Few Indians have heard of Hindustan Unilever Limited (HUL). But they are intimate with the brands it sells. To name a few: Lifebuoy, Dove, Clinic Plus, Ponds, Lakmé, Closeup, Surf Excel, Vim, Brooke Bond, Bru, Kwality Wall’s, Kissan and, as of 2020, Horlicks. Nine out of ten Indian households use an HUL product every month. Forget Google and Facebook, more Indians use HUL products than those who own a television, those who vote or even those who have running water or electricity. Even if you don’t know much about Hindustan Unilever, you have grown up with it and you are touching it every single day of your life. Just like your parents, grandparents and their grandparents.
While researching for this book, I came across a faded copy of the first annual report of the newly incorporated Hindustan Lever in 1958. The company was already among the largest in the country and made a profit after tax (PAT) of Rs 1 crore. In 2019 the company made a profit of Rs 6080 crore – a compound annual growth of 15 per cent. In the same period that HUL grew its profits 6000 times, the Indian economy grew 1400 times. It is hard to find another large company that has delivered 15 per cent earnings growth over sixty years anywhere in the world. It is nearly impossible to find one that has stayed in the top five of a large country for over sixty years.
Apart from being omnipresent in our lives and being at the top of the business game for a very long time, HUL is an enormously influential company. For the last decade, HUL has been ranked by AC Nielsen as the Dream Employer of Choice in the top twenty business schools in India. HUL is taken extremely seriously in government circles with many of its past chairmen being Padma Bhushan and Padma Vibhushan awardees. Most famously, nobody gives more CEOs to corporate India than HUL. From Nestlé to Diageo to Airtel to Hindalco to DMart to Raymond to the Star Network, there are currently around 400 HUL alumni who are CEOs/CXOs across corporate India. In corporate circles, HUL is well known by the nickname ‘The CEO Factory’.
Lord Cole, chairman of Unilever, visited India in 1965 and as was customary was interacting with a young manager. ‘Sir, what are the criteria for appointments to the board?’ the young manager asked the chairman. ‘I’m glad you are thinking so far ahead,’ Lord Cole replied. ‘The criteria for board appointments are contribution, competence and character. The last takes precedence over the first two.’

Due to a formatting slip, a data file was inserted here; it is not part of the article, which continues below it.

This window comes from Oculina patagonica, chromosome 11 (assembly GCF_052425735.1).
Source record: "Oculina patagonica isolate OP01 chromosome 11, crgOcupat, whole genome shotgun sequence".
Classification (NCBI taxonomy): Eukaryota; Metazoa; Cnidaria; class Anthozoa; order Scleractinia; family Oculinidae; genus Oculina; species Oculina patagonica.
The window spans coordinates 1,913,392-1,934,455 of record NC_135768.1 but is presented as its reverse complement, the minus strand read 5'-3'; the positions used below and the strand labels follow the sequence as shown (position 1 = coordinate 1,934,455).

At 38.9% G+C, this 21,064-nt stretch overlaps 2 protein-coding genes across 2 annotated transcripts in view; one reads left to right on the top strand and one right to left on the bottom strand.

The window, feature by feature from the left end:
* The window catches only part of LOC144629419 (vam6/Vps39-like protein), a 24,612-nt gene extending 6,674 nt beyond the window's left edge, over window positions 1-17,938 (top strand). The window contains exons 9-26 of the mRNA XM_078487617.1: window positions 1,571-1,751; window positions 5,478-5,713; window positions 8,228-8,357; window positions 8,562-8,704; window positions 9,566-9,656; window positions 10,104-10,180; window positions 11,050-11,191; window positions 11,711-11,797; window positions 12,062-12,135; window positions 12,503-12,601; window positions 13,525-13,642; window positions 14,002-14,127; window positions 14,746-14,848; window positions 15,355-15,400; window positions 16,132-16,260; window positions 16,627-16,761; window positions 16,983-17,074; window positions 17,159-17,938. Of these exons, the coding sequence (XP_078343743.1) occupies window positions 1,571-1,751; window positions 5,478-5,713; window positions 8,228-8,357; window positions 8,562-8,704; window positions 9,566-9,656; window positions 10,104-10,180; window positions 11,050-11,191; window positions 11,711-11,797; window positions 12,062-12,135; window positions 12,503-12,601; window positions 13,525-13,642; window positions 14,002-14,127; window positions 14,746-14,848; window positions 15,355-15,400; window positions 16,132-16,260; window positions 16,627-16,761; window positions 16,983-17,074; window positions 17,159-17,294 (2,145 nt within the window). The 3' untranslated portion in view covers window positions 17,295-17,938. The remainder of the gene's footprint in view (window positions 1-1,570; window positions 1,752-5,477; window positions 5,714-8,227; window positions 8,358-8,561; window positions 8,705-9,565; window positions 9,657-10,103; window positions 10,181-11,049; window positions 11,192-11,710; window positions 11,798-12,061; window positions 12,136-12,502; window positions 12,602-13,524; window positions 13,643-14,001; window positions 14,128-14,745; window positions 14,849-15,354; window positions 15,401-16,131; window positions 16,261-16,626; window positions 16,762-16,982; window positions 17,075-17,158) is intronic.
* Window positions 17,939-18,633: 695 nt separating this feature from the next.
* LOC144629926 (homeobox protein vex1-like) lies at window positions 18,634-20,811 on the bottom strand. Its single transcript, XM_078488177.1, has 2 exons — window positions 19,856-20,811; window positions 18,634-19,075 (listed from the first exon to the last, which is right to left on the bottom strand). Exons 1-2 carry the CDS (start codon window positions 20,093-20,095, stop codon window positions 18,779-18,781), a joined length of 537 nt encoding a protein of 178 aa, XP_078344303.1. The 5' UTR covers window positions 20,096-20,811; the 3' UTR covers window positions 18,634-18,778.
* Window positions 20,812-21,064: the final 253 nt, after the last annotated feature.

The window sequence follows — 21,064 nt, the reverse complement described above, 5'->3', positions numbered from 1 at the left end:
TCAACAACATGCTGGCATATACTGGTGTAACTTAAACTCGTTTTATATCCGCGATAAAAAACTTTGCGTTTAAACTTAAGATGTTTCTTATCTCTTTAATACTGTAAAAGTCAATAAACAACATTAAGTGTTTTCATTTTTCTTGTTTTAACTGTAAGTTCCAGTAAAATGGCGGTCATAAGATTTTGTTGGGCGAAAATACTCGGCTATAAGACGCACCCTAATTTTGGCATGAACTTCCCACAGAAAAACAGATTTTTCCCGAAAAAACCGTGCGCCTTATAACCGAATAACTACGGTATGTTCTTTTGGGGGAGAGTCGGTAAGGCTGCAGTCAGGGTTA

The final step in the HUL way of recruiting is an interview with a very senior manager from HUL, often a director. The purpose of this interview is to assess the candidate’s character. It is hard to judge character, but a good way is to see how authentic a candidate is while responding to tough questions like ‘tell us the biggest failure in your life’ or ‘what about yourself are you most insecure about?’ Candidates who are reflective, open to sharing their vulnerabilities and honest about themselves tend to be honest in their dealings with others.
M.K. Sharma, the former vice-chairman of HUL and then chairman of ICICI Bank, recalls his final interview in 1974. He was asked just two questions. He had mentioned in his form that he was fluent in Sanskrit. His interviewer, Dr Ranjan Banerjee, then HR director, who also happened to be a Sanskrit scholar, recited some couplets and asked MK to translate. The next question by David Webb, then vice-chairman, moved the conversation from the sublime to the profane. Had he ever watched a blue film? It was a trick question, but like the Sanskrit question, one meant to test the moral compass of the candidate. I never dared ask the patrician MK what his answer had been.
Excerpts from “The CEO Factory – Management Lessons from Hindustan Unilever” written by Sudhir Sitapati, Executive Director, Foods & Refreshment.